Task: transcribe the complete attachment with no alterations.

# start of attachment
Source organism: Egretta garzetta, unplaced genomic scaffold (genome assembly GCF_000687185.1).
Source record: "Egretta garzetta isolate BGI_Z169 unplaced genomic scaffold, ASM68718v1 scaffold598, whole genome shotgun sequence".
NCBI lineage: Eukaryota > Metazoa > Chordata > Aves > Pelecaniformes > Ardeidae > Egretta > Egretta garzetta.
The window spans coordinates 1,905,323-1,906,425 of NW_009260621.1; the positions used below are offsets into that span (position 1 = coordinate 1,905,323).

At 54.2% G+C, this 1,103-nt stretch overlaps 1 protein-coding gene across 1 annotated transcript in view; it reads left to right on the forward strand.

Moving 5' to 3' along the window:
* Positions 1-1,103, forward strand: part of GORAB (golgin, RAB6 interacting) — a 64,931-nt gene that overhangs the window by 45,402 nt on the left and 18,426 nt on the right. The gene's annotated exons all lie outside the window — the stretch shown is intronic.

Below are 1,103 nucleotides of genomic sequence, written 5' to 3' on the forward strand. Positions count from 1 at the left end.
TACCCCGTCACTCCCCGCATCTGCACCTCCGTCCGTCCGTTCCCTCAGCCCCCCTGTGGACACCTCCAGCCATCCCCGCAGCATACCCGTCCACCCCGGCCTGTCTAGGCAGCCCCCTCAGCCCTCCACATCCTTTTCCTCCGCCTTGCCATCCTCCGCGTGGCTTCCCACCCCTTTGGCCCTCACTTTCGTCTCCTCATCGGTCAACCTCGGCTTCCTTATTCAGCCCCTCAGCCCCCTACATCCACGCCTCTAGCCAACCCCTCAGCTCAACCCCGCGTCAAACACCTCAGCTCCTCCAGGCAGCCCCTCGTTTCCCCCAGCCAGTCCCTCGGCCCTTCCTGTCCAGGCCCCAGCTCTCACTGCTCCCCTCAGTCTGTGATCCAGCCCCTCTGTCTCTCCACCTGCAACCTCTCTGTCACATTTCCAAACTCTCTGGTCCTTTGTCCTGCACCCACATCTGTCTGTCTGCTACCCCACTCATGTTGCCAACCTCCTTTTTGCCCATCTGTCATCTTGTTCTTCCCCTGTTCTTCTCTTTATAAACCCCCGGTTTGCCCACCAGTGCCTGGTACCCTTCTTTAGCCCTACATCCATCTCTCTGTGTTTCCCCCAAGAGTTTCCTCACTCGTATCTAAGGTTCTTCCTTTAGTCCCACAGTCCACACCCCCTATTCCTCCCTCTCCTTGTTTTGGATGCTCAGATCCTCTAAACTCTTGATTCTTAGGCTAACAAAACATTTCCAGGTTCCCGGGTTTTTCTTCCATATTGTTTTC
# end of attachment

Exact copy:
Source organism: Egretta garzetta, unplaced genomic scaffold (genome assembly GCF_000687185.1).
Source record: "Egretta garzetta isolate BGI_Z169 unplaced genomic scaffold, ASM68718v1 scaffold598, whole genome shotgun sequence".
NCBI lineage: Eukaryota > Metazoa > Chordata > Aves > Pelecaniformes > Ardeidae > Egretta > Egretta garzetta.
The window spans coordinates 1,905,323-1,906,425 of NW_009260621.1; the positions used below are offsets into that span (position 1 = coordinate 1,905,323).

At 54.2% G+C, this 1,103-nt stretch overlaps 1 protein-coding gene across 1 annotated transcript in view; it reads left to right on the forward strand.

Moving 5' to 3' along the window:
* Positions 1-1,103, forward strand: part of GORAB (golgin, RAB6 interacting) — a 64,931-nt gene that overhangs the window by 45,402 nt on the left and 18,426 nt on the right. The gene's annotated exons all lie outside the window — the stretch shown is intronic.

Below are 1,103 nucleotides of genomic sequence, written 5' to 3' on the forward strand. Positions count from 1 at the left end.
TACCCCGTCACTCCCCGCATCTGCACCTCCGTCCGTCCGTTCCCTCAGCCCCCCTGTGGACACCTCCAGCCATCCCCGCAGCATACCCGTCCACCCCGGCCTGTCTAGGCAGCCCCCTCAGCCCTCCACATCCTTTTCCTCCGCCTTGCCATCCTCCGCGTGGCTTCCCACCCCTTTGGCCCTCACTTTCGTCTCCTCATCGGTCAACCTCGGCTTCCTTATTCAGCCCCTCAGCCCCCTACATCCACGCCTCTAGCCAACCCCTCAGCTCAACCCCGCGTCAAACACCTCAGCTCCTCCAGGCAGCCCCTCGTTTCCCCCAGCCAGTCCCTCGGCCCTTCCTGTCCAGGCCCCAGCTCTCACTGCTCCCCTCAGTCTGTGATCCAGCCCCTCTGTCTCTCCACCTGCAACCTCTCTGTCACATTTCCAAACTCTCTGGTCCTTTGTCCTGCACCCACATCTGTCTGTCTGCTACCCCACTCATGTTGCCAACCTCCTTTTTGCCCATCTGTCATCTTGTTCTTCCCCTGTTCTTCTCTTTATAAACCCCCGGTTTGCCCACCAGTGCCTGGTACCCTTCTTTAGCCCTACATCCATCTCTCTGTGTTTCCCCCAAGAGTTTCCTCACTCGTATCTAAGGTTCTTCCTTTAGTCCCACAGTCCACACCCCCTATTCCTCCCTCTCCTTGTTTTGGATGCTCAGATCCTCTAAACTCTTGATTCTTAGGCTAACAAAACATTTCCAGGTTCCCGGGTTTTTCTTCCATATTGTTTTC